The Long Sexual Revolution: English Women, Sex, and Contraception, 1800-1975

By Hera Cook | Go to book overview

9
'The Spontaneous Feeling of Shame':
Masturbation and Freud 1930–1940

In the 1920s and 1930s, British sexual culture was shaped by an almost abstract perception of sexuality as a negative force that had to be restricted and controlled in whatever form it occurred. The genitals were not primarily a source of pleasure but a part of the body to avoid and think about as little as possible. The major shift that occurred in the sex manuals of the 1930s was a move away from acceptance of this feeling of shame and fear to promotion of a more positive conception of the body and sexuality. While the manuals do challenge male control of sexual activity in new ways during the 1930s, the challenge is largely indirect, and it comes about from the desire of both men and women that women should experience sexual pleasure. The redefinition of masturbation which took place during the inter-war decades had more impact than any direct challenge to gender relations on sexual practice in the 1930s. Attitudes to masturbation concerned not only the relation of the individual to their own body but their approach to the body of a sexual partner. The limits that these inhibitions about the body placed on physical sexual practice were severe.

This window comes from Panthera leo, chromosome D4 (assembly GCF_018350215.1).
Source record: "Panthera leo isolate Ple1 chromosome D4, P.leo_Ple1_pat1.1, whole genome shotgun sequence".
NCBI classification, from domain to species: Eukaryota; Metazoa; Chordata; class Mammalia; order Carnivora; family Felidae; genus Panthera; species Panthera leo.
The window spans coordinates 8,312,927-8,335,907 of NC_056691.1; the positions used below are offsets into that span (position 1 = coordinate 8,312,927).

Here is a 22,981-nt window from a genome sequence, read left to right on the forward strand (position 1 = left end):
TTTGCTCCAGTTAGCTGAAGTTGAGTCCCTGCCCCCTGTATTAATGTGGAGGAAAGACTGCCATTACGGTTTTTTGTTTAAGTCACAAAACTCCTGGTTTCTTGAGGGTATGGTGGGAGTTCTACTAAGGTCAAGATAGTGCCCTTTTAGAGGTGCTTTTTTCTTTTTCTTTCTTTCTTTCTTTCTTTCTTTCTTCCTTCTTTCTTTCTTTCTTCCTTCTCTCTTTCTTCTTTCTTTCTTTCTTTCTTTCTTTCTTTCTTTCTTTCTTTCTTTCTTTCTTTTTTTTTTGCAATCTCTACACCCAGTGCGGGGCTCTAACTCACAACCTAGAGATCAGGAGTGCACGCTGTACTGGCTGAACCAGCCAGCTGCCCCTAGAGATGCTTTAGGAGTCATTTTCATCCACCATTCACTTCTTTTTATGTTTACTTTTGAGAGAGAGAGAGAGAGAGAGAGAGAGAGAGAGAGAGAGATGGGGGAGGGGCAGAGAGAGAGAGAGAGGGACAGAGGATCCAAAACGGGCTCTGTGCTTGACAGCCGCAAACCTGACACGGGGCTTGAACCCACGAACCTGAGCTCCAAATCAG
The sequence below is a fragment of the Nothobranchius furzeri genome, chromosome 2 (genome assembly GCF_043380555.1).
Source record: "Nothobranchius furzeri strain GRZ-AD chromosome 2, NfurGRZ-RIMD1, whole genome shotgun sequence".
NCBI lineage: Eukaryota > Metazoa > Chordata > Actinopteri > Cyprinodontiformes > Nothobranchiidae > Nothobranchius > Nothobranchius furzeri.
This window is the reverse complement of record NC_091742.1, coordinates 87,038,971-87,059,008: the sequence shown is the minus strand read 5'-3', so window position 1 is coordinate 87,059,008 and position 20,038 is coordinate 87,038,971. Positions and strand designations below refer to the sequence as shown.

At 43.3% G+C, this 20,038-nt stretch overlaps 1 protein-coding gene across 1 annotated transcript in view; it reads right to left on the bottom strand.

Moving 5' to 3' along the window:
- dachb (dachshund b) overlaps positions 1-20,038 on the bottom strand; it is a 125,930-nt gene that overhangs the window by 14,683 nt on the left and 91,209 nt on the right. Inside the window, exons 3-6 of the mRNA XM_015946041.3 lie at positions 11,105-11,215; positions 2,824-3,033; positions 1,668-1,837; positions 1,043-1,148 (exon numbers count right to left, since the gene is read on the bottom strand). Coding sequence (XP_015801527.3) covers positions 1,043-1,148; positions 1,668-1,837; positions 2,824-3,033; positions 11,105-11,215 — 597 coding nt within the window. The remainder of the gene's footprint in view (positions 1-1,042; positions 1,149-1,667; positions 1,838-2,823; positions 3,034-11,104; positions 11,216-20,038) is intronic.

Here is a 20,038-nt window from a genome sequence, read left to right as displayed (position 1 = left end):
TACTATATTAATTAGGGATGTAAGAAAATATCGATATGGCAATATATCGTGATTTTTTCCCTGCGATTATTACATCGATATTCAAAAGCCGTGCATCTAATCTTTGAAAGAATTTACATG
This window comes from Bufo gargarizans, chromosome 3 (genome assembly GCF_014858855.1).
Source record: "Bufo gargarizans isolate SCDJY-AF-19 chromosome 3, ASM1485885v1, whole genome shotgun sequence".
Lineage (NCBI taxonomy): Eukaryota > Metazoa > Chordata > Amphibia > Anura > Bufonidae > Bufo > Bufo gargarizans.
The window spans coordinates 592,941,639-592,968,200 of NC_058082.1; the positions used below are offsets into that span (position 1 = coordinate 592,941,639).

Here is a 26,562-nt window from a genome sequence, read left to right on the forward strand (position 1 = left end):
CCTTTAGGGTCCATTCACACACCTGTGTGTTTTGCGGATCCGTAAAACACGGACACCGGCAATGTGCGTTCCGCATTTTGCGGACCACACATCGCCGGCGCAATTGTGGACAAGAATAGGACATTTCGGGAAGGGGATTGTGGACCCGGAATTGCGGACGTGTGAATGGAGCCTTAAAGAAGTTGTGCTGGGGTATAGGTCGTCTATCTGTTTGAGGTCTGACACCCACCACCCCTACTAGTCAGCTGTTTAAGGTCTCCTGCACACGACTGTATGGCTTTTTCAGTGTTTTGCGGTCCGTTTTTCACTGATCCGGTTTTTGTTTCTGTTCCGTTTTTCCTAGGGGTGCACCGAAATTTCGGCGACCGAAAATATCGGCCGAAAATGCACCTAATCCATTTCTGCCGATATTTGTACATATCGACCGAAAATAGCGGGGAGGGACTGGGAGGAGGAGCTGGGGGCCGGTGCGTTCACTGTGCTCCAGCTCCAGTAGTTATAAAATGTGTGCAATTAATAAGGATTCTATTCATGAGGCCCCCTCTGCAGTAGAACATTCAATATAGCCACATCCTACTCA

CLITORAL STIMULATION

The previous chapter described how first Marie Stopes, and then the manual authors that came after her, told husbands that they must court or woo their wife on each and every occasion they had intercourse. In other words, their wife too must be aroused and desire to have intercourse. Then, during intercourse, men were told to delay their

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